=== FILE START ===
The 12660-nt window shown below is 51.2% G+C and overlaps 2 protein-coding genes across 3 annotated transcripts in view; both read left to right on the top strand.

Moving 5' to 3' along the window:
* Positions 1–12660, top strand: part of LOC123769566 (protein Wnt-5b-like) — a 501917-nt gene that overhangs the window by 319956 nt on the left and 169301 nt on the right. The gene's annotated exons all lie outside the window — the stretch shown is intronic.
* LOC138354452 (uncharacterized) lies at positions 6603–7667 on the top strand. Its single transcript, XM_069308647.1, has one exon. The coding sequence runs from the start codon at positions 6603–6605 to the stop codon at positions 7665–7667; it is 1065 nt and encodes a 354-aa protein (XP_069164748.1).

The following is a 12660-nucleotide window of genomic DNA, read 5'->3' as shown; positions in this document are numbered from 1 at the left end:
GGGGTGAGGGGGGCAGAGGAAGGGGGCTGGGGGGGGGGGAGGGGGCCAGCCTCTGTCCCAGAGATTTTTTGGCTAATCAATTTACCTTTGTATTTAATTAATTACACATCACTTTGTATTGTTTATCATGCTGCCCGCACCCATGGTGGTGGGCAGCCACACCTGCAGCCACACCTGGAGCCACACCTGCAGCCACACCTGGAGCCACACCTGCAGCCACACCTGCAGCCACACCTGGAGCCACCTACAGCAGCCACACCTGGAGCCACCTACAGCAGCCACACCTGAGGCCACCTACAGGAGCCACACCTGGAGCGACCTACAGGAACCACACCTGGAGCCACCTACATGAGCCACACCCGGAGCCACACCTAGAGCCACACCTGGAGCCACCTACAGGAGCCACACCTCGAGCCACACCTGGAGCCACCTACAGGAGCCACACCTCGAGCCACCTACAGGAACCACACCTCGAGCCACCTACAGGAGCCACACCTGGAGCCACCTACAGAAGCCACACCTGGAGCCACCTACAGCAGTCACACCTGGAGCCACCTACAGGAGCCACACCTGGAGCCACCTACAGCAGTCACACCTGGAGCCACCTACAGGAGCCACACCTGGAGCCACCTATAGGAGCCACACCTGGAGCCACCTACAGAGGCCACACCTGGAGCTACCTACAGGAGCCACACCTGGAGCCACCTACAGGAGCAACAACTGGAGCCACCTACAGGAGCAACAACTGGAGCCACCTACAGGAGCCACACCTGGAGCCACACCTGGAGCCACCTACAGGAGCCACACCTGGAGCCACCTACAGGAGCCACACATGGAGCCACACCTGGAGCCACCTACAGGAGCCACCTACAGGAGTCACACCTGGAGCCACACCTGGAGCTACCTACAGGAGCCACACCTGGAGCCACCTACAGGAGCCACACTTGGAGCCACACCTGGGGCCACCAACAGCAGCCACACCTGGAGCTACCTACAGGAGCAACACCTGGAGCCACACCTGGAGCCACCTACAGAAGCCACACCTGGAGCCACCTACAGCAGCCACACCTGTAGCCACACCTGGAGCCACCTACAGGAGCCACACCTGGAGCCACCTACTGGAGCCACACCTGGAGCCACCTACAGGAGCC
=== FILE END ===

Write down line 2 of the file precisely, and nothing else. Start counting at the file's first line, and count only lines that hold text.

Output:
Moving 5' to 3' along the window: